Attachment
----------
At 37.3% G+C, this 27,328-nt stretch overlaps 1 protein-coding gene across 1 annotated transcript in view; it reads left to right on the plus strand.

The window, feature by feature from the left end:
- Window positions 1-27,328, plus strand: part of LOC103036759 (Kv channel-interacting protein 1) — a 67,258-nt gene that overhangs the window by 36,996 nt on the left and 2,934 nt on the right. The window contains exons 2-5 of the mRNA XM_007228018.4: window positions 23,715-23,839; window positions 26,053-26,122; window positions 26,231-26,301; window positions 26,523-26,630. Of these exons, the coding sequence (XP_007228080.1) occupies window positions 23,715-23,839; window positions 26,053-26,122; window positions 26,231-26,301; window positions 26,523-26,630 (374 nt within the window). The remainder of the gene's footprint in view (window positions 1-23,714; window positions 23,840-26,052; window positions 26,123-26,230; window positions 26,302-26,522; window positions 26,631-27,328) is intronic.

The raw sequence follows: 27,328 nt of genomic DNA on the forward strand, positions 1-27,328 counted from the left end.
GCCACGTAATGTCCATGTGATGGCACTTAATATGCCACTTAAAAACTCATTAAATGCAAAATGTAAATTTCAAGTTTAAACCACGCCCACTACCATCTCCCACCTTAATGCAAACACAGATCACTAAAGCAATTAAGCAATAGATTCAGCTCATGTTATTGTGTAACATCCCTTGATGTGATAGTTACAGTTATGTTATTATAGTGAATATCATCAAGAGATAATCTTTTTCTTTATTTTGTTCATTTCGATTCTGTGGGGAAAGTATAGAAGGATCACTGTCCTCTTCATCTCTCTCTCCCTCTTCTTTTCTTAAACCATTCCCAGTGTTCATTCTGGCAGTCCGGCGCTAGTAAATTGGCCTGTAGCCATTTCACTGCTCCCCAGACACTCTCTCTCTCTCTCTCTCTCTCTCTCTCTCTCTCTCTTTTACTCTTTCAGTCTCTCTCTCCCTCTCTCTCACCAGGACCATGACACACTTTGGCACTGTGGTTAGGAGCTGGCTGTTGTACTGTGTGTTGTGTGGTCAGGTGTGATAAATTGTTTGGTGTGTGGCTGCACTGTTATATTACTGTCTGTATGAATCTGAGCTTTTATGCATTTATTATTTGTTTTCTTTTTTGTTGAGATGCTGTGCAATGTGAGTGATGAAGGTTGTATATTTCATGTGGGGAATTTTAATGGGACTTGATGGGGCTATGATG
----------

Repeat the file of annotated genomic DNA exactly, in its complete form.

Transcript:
At 37.3% G+C, this 27,328-nt stretch overlaps 1 protein-coding gene across 1 annotated transcript in view; it reads left to right on the plus strand.

The window, feature by feature from the left end:
- Window positions 1-27,328, plus strand: part of LOC103036759 (Kv channel-interacting protein 1) — a 67,258-nt gene that overhangs the window by 36,996 nt on the left and 2,934 nt on the right. The window contains exons 2-5 of the mRNA XM_007228018.4: window positions 23,715-23,839; window positions 26,053-26,122; window positions 26,231-26,301; window positions 26,523-26,630. Of these exons, the coding sequence (XP_007228080.1) occupies window positions 23,715-23,839; window positions 26,053-26,122; window positions 26,231-26,301; window positions 26,523-26,630 (374 nt within the window). The remainder of the gene's footprint in view (window positions 1-23,714; window positions 23,840-26,052; window positions 26,123-26,230; window positions 26,302-26,522; window positions 26,631-27,328) is intronic.

The raw sequence follows: 27,328 nt of genomic DNA on the forward strand, positions 1-27,328 counted from the left end.
GCCACGTAATGTCCATGTGATGGCACTTAATATGCCACTTAAAAACTCATTAAATGCAAAATGTAAATTTCAAGTTTAAACCACGCCCACTACCATCTCCCACCTTAATGCAAACACAGATCACTAAAGCAATTAAGCAATAGATTCAGCTCATGTTATTGTGTAACATCCCTTGATGTGATAGTTACAGTTATGTTATTATAGTGAATATCATCAAGAGATAATCTTTTTCTTTATTTTGTTCATTTCGATTCTGTGGGGAAAGTATAGAAGGATCACTGTCCTCTTCATCTCTCTCTCCCTCTTCTTTTCTTAAACCATTCCCAGTGTTCATTCTGGCAGTCCGGCGCTAGTAAATTGGCCTGTAGCCATTTCACTGCTCCCCAGACACTCTCTCTCTCTCTCTCTCTCTCTCTCTCTCTCTCTCTTTTACTCTTTCAGTCTCTCTCTCCCTCTCTCTCACCAGGACCATGACACACTTTGGCACTGTGGTTAGGAGCTGGCTGTTGTACTGTGTGTTGTGTGGTCAGGTGTGATAAATTGTTTGGTGTGTGGCTGCACTGTTATATTACTGTCTGTATGAATCTGAGCTTTTATGCATTTATTATTTGTTTTCTTTTTTGTTGAGATGCTGTGCAATGTGAGTGATGAAGGTTGTATATTTCATGTGGGGAATTTTAATGGGACTTGATGGGGCTATGATG